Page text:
Arctic Cultural and Coastal Plain Protection Act (HR 1146, 116th Congress)

Policy Details

Policy Details

Originating Entity
Last Action
Introduced in House
Date of Last Action
Feb 11 2019
Congressional Session
116
Date Introduced
Feb 11 2019
Publication Date
Feb 12 2019
Date Made Public
Feb 11 2019

SciPol Summary

The Arctic Cultural and Coastal Plain Protection Act is a bipartisan bill introduced by Jared Huffman (D CA), Brian Fitzpatrick (R PA) and nearly 100 other co-sponsors in the House on February 11, 2019.  It would protect the Arctic National Wildlife Refuge (ANWR) from oil and gas drilling by repealing a provision inserted into the Tax Cuts and Jobs Act of 2017 ("Tax Cuts Act") that mandated that the Department of Interior move forward with oil and gas leasing, development, and production in ANWR's Coastal Plain. The bill is drafted to delete that provision of the Tax Cuts Act.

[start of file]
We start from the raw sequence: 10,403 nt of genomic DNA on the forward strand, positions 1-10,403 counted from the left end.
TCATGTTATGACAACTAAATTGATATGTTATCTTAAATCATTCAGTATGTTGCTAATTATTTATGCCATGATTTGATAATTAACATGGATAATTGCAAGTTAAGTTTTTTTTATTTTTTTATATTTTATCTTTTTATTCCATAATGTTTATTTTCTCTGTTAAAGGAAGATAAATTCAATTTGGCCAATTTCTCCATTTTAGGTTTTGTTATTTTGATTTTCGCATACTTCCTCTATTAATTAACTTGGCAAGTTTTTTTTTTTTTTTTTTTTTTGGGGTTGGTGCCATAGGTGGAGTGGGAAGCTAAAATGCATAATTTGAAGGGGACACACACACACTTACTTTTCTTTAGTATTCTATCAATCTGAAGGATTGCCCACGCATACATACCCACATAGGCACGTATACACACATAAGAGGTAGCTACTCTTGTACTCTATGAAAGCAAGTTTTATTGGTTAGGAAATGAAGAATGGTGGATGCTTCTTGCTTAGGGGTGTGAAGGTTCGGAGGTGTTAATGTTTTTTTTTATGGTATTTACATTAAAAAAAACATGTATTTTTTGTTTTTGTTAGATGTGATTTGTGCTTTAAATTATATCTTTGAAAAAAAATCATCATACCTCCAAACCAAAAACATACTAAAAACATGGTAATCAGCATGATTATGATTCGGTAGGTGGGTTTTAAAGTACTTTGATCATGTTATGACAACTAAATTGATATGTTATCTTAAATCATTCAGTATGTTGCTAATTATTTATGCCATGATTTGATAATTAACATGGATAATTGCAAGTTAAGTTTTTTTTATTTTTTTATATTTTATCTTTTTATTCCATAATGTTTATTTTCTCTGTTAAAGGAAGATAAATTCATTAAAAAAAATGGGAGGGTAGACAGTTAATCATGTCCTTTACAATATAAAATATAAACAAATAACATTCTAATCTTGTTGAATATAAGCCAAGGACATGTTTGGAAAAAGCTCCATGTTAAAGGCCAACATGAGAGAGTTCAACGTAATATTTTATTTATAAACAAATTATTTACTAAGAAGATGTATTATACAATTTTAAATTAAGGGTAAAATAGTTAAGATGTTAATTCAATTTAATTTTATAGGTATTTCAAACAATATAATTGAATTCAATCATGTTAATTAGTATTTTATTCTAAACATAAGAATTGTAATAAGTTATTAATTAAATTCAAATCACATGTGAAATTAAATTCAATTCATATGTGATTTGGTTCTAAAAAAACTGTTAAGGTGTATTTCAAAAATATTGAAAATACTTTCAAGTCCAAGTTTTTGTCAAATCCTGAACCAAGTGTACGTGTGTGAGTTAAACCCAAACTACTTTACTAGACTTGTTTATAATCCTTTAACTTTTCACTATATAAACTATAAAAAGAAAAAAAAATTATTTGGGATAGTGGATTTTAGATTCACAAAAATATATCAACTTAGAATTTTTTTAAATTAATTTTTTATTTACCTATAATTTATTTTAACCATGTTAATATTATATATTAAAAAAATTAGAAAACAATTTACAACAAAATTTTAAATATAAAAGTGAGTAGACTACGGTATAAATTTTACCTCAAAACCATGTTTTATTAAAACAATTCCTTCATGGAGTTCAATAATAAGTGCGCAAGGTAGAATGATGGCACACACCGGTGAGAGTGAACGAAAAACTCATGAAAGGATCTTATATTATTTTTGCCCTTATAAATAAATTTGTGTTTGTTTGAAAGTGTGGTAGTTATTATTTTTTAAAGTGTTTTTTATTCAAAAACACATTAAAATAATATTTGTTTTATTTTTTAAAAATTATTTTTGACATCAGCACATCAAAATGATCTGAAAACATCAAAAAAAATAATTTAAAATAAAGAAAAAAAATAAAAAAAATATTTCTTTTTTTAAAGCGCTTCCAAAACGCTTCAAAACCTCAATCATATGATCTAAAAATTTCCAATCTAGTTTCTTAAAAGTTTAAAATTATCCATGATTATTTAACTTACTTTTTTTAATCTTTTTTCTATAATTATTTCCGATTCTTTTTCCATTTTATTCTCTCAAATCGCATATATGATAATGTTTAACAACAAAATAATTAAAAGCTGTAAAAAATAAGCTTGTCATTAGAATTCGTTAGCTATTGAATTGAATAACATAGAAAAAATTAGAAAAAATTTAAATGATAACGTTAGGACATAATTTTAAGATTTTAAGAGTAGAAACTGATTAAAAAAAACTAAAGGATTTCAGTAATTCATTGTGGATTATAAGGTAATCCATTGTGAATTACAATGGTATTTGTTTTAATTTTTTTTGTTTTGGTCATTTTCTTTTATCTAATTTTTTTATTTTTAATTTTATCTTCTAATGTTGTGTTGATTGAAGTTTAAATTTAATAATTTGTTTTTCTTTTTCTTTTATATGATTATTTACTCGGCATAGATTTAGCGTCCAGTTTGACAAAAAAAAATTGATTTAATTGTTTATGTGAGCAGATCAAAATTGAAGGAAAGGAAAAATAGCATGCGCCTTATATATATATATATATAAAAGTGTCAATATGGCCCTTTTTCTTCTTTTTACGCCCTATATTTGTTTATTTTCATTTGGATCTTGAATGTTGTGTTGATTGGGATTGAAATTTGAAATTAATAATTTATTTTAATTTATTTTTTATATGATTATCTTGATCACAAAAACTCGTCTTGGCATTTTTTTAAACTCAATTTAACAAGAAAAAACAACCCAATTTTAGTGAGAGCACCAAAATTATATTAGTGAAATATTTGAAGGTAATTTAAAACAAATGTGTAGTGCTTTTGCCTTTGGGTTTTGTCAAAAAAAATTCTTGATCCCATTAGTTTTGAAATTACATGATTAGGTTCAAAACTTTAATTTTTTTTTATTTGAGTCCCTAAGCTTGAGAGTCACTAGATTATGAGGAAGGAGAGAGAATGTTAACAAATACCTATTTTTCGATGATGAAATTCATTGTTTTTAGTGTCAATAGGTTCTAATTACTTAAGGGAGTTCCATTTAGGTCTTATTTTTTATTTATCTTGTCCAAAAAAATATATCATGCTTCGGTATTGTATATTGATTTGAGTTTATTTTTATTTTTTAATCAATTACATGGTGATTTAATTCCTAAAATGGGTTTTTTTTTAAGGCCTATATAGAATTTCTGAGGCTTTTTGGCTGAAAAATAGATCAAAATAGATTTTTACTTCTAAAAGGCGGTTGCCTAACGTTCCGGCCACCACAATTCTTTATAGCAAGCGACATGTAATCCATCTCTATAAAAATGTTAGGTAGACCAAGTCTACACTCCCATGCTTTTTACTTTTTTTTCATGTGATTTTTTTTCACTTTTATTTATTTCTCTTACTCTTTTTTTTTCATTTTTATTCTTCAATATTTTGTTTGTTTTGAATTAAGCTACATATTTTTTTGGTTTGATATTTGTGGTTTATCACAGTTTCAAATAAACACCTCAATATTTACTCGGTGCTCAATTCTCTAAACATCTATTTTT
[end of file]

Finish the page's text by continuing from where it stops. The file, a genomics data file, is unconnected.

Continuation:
Drilling had been banned in ANWR from 1980 until 2017, leaving the pristine area undisturbed.  But congressional proponents of drilling in the Reserve used the Tax Cuts Act, a budget bill, to push their goal forward without having to overcome a Senate filibuster with 60 votes. 

Progress toward oil exploration in ANWR is proceeding rapidly: On December 28, 2018, the Bureau of Land Management (BLM) issued a draft environmental impact statement (EIS) for leasing portions of the Coastal Plain for oil and gas drilling. The EIS took less than a year to draft, in keeping with a summer 2017 order from the Deputy Secretary of the Interior to streamline National Environmental Policy Act review within the Department. 

Representative Huffman told Alaska Public Radio that he believes the Trump Administration is "in a hurry" to hold an initial lease sale, as it will be more difficult to close the Coastal Plain to drilling once oil companies already have a property stake in the refuge. This bill is an effort to stop, or at least shine a spotlight on, the process. 

The bill has over 100 co-sponsors, and as a bipartisan piece of legislation may have traction in the House.  However, it is very unlikely to pass the Republican Senate during the current Congress.  Nonetheless, League of Conservation Voters President Gene Karpinski told Alaska Public Radio that he believes the bill will “sharpen the conversation” in Congress, and that he hopes it will become an election year issue in 2020. 

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